Fitch Ratings agency yesterday published United Bank for Africa (Ghana) Limited’s (UBA Ghana) Long-term Issuer Default Rating (IDR) of ‘B-’ with Stable Outlook.
UBA Ghana is a banking subsidiary of the United Bank for Africa Plc (UBA, B+/Negative/b).
According to Fitch, key rating drivers, IDRS, support rating and viability rating UBA Ghana’s Long-term IDR is driven by its standalone strength as defined by its Viability Rating (VR) and also underpinned by Fitch’s view of potential support from its Nigerian parent, UBA.
It explains that “UBA Ghana’s VR is constrained by a highly challenging operating environment (Ghana rated B/Negative).”
It also takes into account the bank’s limited franchise (less than 5% market share at end-1H15), vulnerable asset quality and limited foreign currency liquidity.
The VR also factors in the bank’s strong profitability, adequate capital ratios and acceptable funding profile and local currency liquidity.
Weak commodity prices have affected Ghana’s public finances and foreign currency liquidity, making the operating environment for UBA Ghana highly challenging.
Furthermore, high interest rates are likely to weigh on the bank’s credit quality. Asset quality is vulnerable to UBA Ghana’s rapid credit growth, significant exposure to the state (almost 7x equity at end-2014), including a high level of overdue petroleum subsidies owed to the bank, and to high single obligor concentrations.
In Fitch’s view, the level of overdue petroleum subsidies (158% of equity at end-1H15) materially understates the bank’s impaired assets (2.5% of total loans at end-1H15).
“UBA Ghana’s loan portfolio is highly concentrated with the top 20 borrowers representing 82% of the total loan portfolio at end-1H15; this significantly exposes the bank to event risk, despite some of them being 0% risk-weighted.
“Profitability metrics are in excess of domestic and regional peers’, with a return on equity in excess of 50% in 2014.
“However, profitability should be seen in the context of a narrow revenue base, which could be subject to volatility.
“Significant earnings are generated from high -yielding domestic government securities, but deterioration in the sovereign creditworthiness would generate significant losses in the bank’s securities portfolio.
“UBA Ghana is mostly funded by customer deposits but has some reliance on interbank funding (32% of total funding at end-1H15). Liquidity is enhanced by the bank’s low loans/deposits ratio (42% at end-1H15).
“However, foreign-currency liquidity is limited given US dollar scarcity in Ghana. UBA Ghana’s Basel I tier 1 capital ratio (21.4% at end-1H15) is only adequate, given that UBA Ghana’s regulatory capital ratios are reported by applying a 0% risk weight on government exposures (through lending, securities and oil subsidies and which represented around 54% of total assets at end-1H15), which positively impacts its capital ratios. Fitch views UBA Ghana’s tangible common equity to tangible assets (17% at end-1H15) as only acceptable compared with international peers, given its sizeable exposure to government securities and high loan concentration,” said Fitch.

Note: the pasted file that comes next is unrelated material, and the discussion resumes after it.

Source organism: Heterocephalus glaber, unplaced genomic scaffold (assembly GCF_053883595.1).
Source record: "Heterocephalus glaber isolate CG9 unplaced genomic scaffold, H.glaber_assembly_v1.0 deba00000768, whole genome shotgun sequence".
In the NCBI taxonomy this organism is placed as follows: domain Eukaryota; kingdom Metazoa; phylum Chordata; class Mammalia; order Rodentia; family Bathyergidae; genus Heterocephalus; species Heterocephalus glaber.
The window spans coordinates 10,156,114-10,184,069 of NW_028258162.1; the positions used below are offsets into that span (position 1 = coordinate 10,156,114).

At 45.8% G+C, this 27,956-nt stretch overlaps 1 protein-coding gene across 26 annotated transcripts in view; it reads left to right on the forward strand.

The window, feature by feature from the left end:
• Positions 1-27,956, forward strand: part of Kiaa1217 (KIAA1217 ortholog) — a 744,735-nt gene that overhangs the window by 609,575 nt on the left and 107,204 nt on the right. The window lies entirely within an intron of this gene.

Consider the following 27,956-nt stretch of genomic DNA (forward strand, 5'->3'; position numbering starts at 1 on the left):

The Support Rating (SR) of ‘5’ (indicating that external support is possible, but cannot be relied upon) is consistent with an implicit support level of ‘b-’, which is notched down once from UBA’s VR, indicating that support is likely to come from the parent’s resources rather than ultimately from the Nigerian sovereign. Nigerian sovereign support, which drives UBA’s IDR of ‘B+’, is unlikely, in Fitch’s view, to extend to overseas subsidiaries.
In Fitch’s view, UBA Ghana is not considered core to the group given its limited role and overall contribution to UBA (5% of assets at end-2015). However, UBA Ghana is UBA’s largest subsidiary and UBA’s pan-African business remains a key part of the group strategy.
UBA Ghana is also viewed as strategically important in serving the local operations of UBA’s core regional clients. In addition, given UBA Ghana’s small size, the potential cost of support should not be onerous for the parent, while failing to support it could cause reputational damage for the group.
An upgrade of UBA Ghana’s Long-term IDR would be driven by a sustained improvement in asset quality metrics and reduced exposure to the sovereign. Its IDR could also be upgraded if UBA Ghana assumes a greater role in or increases synergies with the UBA group, or if UBA’s VR is upgraded.
A downgrade of the Long-term IDR would require a simultaneous downgrade of the bank’s VR and a reduced probability of support from UBA, which Fitch views as very unlikely. UBA Ghana’s SR is sensitive to a change in assumptions around the propensity or ability of UBA to provide timely support to the bank.
The SR could be upgraded following an upgrade of UBA’s VR to ‘b+’ or following increased synergies and a greater role of the subsidiary within the UBA group. The rating actions are as follows: United Bank for Africa (Ghana) Limited Long-term IDR published at ‘B-’; Outlook Stable Short-term IDR published at ‘B’ Viability Rating published at ‘b-’ Support Rating published at ‘5’.

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